“Obviously we need to work but we’ll just have to watch what other similar industries are doing. 

“It’s a very precarious space for us.”

When we’re faced with a crisis, a lot of people turn to physical comfort and certainly sex for comfort.

—Kat Morrison.


SA Health declined to respond to CityMag’s questions on safe practices for sex workers or advice on when they can return to work.

SIN general manager Kat Morrison says that although some of state’s roughly 2,000—3,000 sex workers have stopped offering full-services, demand is still high.

“The phone has been running hot,” Kat says.

“I have had reports from private workers who are saying, ‘I’m not working at the moment but if I was I would be making bank.’”

The financial benefits they receive varies, Kat says, with some applying for the crowdfunded $76,000 raised to help those in the industry. The funding target is $100,000 and sex workers are encouraged to apply for support.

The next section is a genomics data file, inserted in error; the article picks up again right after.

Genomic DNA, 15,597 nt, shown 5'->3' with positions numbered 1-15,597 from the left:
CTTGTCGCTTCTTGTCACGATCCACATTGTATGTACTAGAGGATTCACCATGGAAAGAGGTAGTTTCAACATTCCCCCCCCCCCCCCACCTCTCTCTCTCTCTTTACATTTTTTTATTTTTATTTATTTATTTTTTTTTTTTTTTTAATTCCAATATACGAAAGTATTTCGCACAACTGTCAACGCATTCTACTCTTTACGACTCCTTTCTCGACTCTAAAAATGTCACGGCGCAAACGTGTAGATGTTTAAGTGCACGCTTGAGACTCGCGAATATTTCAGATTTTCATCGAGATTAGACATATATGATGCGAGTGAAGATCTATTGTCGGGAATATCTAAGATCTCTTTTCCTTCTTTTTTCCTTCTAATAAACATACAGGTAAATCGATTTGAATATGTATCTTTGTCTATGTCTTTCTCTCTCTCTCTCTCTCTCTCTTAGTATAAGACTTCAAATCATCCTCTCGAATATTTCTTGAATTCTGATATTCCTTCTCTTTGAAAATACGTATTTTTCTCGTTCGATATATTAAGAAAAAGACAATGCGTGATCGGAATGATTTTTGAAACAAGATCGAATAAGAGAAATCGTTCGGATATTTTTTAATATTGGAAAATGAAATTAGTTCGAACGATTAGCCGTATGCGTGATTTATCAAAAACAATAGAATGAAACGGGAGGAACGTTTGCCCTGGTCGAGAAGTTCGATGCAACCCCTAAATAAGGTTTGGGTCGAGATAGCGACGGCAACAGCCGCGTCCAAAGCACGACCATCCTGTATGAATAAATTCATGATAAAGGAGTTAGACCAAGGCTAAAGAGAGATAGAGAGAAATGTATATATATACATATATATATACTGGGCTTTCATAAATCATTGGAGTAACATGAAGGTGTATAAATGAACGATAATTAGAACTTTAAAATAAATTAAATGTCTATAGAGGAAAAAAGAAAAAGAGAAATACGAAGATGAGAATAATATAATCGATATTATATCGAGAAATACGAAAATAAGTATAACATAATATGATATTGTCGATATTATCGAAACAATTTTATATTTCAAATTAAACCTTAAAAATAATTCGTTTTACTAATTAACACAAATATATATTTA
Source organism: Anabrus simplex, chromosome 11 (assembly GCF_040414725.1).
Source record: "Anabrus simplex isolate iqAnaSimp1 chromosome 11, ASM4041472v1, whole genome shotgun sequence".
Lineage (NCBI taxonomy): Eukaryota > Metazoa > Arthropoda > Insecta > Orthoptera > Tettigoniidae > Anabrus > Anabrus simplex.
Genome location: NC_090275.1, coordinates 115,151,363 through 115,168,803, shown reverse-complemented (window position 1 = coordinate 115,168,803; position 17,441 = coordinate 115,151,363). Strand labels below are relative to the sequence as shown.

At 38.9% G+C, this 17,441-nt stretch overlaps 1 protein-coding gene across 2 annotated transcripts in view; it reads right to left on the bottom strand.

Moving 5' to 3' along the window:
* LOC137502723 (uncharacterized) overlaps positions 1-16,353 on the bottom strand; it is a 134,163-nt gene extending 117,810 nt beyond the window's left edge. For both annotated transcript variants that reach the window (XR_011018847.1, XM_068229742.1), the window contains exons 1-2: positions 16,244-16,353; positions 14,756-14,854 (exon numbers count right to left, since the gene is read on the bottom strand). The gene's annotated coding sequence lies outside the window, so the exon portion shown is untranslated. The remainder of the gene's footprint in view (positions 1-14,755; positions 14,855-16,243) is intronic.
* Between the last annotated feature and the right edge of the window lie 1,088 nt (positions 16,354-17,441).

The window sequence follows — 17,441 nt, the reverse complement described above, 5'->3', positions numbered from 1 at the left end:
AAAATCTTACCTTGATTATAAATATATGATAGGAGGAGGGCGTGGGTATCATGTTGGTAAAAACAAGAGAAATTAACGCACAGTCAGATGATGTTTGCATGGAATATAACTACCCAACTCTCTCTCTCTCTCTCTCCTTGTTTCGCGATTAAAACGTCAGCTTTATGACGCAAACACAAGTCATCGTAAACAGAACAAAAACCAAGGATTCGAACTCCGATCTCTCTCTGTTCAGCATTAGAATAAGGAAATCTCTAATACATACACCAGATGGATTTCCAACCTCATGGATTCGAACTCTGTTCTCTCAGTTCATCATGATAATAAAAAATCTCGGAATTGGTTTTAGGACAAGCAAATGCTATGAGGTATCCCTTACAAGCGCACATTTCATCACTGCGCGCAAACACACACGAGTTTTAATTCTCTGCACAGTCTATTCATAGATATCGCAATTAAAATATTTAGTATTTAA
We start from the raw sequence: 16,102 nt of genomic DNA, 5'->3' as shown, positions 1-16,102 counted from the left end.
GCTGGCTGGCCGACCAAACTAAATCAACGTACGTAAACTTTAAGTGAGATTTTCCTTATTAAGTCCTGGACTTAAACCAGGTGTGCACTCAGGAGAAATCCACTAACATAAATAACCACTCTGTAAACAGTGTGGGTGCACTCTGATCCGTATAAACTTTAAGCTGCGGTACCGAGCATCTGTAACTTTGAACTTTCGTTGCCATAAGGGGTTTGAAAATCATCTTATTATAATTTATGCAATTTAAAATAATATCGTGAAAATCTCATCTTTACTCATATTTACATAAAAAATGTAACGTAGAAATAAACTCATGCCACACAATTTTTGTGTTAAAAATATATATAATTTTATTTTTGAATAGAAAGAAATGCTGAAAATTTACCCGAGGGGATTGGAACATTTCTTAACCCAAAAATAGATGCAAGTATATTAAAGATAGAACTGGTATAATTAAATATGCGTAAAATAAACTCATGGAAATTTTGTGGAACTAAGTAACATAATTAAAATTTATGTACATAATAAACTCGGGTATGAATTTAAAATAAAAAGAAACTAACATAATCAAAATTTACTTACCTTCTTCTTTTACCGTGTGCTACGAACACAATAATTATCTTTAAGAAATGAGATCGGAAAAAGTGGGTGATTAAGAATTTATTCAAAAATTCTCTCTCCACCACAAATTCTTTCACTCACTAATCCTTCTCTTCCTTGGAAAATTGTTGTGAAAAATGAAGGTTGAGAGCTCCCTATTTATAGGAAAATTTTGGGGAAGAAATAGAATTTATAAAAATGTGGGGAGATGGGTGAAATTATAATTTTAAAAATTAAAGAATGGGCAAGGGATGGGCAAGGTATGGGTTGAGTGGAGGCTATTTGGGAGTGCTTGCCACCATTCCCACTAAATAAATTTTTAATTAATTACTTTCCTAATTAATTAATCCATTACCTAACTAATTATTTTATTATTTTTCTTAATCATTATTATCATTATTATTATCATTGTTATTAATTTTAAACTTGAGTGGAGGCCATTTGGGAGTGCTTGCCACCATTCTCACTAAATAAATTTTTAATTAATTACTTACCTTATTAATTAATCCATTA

“It’s really counterproductive to be charging sex workers or fining sex workers for continuing to operate during the COVID-19 pandemic,” Kat says.

“When we’re faced with a crisis, whether it’s personal or whether it’s global, a lot of people turn to physical comfort or physical proximity and certainly sex for comfort. I think this occasion is no different.

“There’s probably not a lot of sympathy out there in the general public for sex workers who have continued to work. However, without a set of clear directives from the state government, what are many sex workers meant to do? What pathway are we meant to follow?”

Many are looking at when similar industries, like non-therapeutic massages or strip clubs, open.

The Sex Industry Decriminalisation Action Committee (SIDAC) says sex work will always exist, but it’s up to the community to determine safety for workers.

“South Australia must decriminalise the industry in the best interests of both sex workers and the broader community,” the organisation says in a statement.

“This year’s [International Sex Workers Day] is celebrated in the midst of a global pandemic in which sex workers, yet again, are stigmatised and abandoned by governments, unable to access support and services available to other workers.”

Kerri and Sandy have one simple demand for what they would like to see before the next International Sex Workers Day: decriminalisation.

SIN will be hosting a zoom event from 11am–12pm on 2 June. Visit this Facebook event page for more information.

*Kerri and Sandy’s names have been changed to protect their identities.